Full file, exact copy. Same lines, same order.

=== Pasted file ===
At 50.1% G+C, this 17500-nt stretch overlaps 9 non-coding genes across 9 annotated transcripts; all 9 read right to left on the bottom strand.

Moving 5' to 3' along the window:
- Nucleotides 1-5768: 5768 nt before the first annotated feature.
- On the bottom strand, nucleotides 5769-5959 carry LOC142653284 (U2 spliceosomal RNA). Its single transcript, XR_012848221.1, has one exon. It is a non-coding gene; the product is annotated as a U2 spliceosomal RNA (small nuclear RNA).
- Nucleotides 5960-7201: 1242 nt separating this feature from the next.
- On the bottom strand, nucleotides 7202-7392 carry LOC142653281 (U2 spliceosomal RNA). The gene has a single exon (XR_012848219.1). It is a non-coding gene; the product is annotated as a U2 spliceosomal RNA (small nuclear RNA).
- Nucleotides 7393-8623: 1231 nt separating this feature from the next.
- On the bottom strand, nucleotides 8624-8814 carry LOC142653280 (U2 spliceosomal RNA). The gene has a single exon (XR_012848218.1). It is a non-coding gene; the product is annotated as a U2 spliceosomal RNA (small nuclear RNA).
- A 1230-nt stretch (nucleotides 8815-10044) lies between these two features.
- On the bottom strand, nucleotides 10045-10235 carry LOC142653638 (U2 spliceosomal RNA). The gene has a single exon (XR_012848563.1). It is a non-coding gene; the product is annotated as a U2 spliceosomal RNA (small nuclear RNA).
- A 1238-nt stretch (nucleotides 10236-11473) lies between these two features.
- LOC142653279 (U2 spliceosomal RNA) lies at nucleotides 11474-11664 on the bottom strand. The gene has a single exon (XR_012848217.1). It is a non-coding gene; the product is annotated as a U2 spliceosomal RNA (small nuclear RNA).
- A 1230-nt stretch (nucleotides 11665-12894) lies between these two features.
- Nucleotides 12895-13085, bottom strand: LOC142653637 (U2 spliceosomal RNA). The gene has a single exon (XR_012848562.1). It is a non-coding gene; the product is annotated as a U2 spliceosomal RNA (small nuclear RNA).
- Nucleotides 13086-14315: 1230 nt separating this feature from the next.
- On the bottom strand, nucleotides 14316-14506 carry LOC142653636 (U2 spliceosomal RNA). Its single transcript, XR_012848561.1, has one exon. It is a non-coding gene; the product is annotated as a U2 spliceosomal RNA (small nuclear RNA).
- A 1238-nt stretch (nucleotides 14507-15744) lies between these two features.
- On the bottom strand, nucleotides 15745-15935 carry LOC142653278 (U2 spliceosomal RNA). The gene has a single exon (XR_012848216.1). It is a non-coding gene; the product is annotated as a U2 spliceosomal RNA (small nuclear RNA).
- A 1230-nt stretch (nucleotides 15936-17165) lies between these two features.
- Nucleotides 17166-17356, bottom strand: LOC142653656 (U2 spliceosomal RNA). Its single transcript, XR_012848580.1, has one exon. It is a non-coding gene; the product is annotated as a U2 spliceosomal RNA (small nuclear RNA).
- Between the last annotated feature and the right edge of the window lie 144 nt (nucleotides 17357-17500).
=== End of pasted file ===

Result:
At 50.1% G+C, this 17500-nt stretch overlaps 9 non-coding genes across 9 annotated transcripts; all 9 read right to left on the bottom strand.

Moving 5' to 3' along the window:
- Nucleotides 1-5768: 5768 nt before the first annotated feature.
- On the bottom strand, nucleotides 5769-5959 carry LOC142653284 (U2 spliceosomal RNA). Its single transcript, XR_012848221.1, has one exon. It is a non-coding gene; the product is annotated as a U2 spliceosomal RNA (small nuclear RNA).
- Nucleotides 5960-7201: 1242 nt separating this feature from the next.
- On the bottom strand, nucleotides 7202-7392 carry LOC142653281 (U2 spliceosomal RNA). The gene has a single exon (XR_012848219.1). It is a non-coding gene; the product is annotated as a U2 spliceosomal RNA (small nuclear RNA).
- Nucleotides 7393-8623: 1231 nt separating this feature from the next.
- On the bottom strand, nucleotides 8624-8814 carry LOC142653280 (U2 spliceosomal RNA). The gene has a single exon (XR_012848218.1). It is a non-coding gene; the product is annotated as a U2 spliceosomal RNA (small nuclear RNA).
- A 1230-nt stretch (nucleotides 8815-10044) lies between these two features.
- On the bottom strand, nucleotides 10045-10235 carry LOC142653638 (U2 spliceosomal RNA). The gene has a single exon (XR_012848563.1). It is a non-coding gene; the product is annotated as a U2 spliceosomal RNA (small nuclear RNA).
- A 1238-nt stretch (nucleotides 10236-11473) lies between these two features.
- LOC142653279 (U2 spliceosomal RNA) lies at nucleotides 11474-11664 on the bottom strand. The gene has a single exon (XR_012848217.1). It is a non-coding gene; the product is annotated as a U2 spliceosomal RNA (small nuclear RNA).
- A 1230-nt stretch (nucleotides 11665-12894) lies between these two features.
- Nucleotides 12895-13085, bottom strand: LOC142653637 (U2 spliceosomal RNA). The gene has a single exon (XR_012848562.1). It is a non-coding gene; the product is annotated as a U2 spliceosomal RNA (small nuclear RNA).
- Nucleotides 13086-14315: 1230 nt separating this feature from the next.
- On the bottom strand, nucleotides 14316-14506 carry LOC142653636 (U2 spliceosomal RNA). Its single transcript, XR_012848561.1, has one exon. It is a non-coding gene; the product is annotated as a U2 spliceosomal RNA (small nuclear RNA).
- A 1238-nt stretch (nucleotides 14507-15744) lies between these two features.
- On the bottom strand, nucleotides 15745-15935 carry LOC142653278 (U2 spliceosomal RNA). The gene has a single exon (XR_012848216.1). It is a non-coding gene; the product is annotated as a U2 spliceosomal RNA (small nuclear RNA).
- A 1230-nt stretch (nucleotides 15936-17165) lies between these two features.
- Nucleotides 17166-17356, bottom strand: LOC142653656 (U2 spliceosomal RNA). Its single transcript, XR_012848580.1, has one exon. It is a non-coding gene; the product is annotated as a U2 spliceosomal RNA (small nuclear RNA).
- Between the last annotated feature and the right edge of the window lie 144 nt (nucleotides 17357-17500).